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Exporting to Canada: What You Need to Know

On: November 27, 2023    |    By: David Noah David Noah    |    13 min. read

Exporting to Canada: What You Need to Know | Shipping Solutions

As our neighbor to the north, Canada is often the first place many U.S. exporters look to share their goods—and for good reason! A shared language, shared culture and excellent economic relationship with Canada make doing business there appealing to new and established exporters.

In this article, I’ll look at the history of U.S. trade with Canada; how NAFTA and now the USMCA have altered trade with Canada; the process of exporting to Canada, including documentation and compliance requirements; and the benefits and considerations for U.S. companies looking to break into the Canadian market.

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Facts and Figures on Trade and Exporting to Canada

Canada and the United States enjoy the world’s largest and most comprehensive trading relationship, which supports millions of jobs in both countries and constitutes a $1.7 trillion bilateral trade and investment relationship. The countries have economically and technologically developed in parallel. In most industry sectors, Canada is a highly receptive, open and transparent market for U.S. products and services, with Canadians spending more than 60% of their disposable income on U.S. goods and services. (ITA)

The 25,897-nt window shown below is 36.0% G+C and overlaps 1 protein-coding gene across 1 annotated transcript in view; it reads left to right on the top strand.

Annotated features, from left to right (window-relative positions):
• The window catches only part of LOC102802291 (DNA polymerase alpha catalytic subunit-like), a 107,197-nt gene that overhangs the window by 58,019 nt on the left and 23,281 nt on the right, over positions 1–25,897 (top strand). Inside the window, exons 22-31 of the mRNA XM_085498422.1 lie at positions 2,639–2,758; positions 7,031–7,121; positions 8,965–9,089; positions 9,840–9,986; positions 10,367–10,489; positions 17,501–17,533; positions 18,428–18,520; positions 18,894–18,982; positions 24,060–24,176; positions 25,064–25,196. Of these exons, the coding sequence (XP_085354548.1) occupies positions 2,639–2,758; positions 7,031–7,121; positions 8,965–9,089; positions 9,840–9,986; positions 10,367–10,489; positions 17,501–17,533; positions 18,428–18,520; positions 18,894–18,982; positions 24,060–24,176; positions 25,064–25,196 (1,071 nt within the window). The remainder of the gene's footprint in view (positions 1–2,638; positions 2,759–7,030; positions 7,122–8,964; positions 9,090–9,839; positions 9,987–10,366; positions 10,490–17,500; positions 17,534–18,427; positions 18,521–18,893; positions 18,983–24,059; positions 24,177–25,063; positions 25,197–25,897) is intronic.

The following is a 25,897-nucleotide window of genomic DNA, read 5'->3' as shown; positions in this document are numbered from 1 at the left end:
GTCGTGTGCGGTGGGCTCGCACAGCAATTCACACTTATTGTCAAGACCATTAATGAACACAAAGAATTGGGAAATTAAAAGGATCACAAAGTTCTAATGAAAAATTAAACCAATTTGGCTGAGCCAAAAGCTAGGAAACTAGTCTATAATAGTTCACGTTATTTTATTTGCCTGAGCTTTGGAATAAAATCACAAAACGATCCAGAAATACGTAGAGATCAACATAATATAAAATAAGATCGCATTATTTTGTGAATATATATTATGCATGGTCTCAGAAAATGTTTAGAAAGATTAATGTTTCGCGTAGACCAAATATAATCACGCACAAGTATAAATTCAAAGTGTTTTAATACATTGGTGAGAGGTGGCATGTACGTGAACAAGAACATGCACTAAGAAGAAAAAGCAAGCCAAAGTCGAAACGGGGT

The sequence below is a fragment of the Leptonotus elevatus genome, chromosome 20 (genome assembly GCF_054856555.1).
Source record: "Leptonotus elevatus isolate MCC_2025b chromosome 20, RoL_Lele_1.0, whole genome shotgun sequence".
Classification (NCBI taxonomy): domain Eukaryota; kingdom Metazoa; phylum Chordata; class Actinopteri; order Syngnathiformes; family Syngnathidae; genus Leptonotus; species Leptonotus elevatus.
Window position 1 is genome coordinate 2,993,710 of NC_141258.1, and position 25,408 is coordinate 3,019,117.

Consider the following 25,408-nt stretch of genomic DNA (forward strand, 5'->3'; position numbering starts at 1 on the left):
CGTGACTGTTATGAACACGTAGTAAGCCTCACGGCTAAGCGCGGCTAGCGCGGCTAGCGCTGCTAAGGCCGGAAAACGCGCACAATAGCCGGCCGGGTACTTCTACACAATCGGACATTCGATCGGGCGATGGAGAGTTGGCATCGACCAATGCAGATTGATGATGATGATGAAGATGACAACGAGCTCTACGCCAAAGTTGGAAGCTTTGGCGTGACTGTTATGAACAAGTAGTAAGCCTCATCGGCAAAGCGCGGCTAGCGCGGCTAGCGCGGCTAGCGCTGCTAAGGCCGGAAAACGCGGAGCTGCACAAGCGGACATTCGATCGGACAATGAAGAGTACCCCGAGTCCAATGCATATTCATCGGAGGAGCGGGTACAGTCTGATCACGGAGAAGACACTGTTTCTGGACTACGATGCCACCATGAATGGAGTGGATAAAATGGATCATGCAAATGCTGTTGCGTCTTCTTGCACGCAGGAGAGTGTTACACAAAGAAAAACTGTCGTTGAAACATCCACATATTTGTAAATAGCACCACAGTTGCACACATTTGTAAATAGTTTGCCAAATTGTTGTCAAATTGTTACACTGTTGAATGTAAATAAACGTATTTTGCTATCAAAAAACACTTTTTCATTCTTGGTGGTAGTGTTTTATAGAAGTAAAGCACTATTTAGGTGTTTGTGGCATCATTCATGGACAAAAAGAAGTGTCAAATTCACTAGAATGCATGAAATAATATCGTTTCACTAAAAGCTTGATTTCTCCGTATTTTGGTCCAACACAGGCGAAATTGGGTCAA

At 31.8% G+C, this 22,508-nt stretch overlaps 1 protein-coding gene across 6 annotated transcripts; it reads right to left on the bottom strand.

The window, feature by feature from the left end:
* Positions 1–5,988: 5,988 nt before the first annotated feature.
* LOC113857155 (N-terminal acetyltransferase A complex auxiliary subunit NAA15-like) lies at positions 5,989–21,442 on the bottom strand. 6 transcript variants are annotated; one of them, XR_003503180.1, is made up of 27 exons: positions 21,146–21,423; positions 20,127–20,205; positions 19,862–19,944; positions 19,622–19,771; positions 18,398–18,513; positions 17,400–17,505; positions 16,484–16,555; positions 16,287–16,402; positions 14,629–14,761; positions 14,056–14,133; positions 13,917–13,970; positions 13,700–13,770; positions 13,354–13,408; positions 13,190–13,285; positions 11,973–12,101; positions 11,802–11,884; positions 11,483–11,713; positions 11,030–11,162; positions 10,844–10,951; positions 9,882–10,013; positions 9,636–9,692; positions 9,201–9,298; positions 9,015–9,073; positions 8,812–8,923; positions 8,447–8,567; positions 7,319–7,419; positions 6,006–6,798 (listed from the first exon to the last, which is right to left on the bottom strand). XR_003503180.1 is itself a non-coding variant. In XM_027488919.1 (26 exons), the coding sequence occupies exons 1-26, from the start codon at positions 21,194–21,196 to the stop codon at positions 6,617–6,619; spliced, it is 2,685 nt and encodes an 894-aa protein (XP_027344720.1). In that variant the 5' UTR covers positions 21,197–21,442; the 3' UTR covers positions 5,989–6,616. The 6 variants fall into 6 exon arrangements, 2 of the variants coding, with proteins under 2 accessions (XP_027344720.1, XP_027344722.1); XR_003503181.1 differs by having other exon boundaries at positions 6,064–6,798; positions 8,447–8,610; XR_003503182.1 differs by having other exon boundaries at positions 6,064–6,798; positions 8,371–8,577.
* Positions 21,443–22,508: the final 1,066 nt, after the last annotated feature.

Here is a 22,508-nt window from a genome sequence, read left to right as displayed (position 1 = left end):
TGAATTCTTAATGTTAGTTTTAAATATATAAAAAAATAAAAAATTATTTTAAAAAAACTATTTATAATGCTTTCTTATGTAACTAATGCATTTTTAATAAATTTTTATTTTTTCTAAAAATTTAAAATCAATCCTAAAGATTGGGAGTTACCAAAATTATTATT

So what does the Canadian trade relationship with the U.S. look like today? In 2022, U.S. goods and services trade with Canada totaled an estimated $908.9 billion: exports were $427.7 billion, and imports were $481.2 billion. U.S. goods exports to Canada in 2022 were $356.5 billion, up 15.1% ($46.8 billion) from 2021. (U.S. Trade Representative)

The USMCA and Exporting to Canada

In 2020, NAFTA was replaced by the United States-Mexico-Canada Agreement (USMCA). As a result, companies that used the benefits of NAFTA when exporting to Canada had to review their products to make sure they qualified under the terms of USMCA. While many products didn’t have significant changes, certain key industries in Canada, like agriculture, did have significant changes.

The USMCA modernized and balanced U.S. trade relations with Canada (and Mexico) and reduced incentives to outsource by providing labor and environmental protections, innovative rules of origin and revised investment provisions. The Agreement also brought labor and environmental obligations into the core text and made them fully enforceable.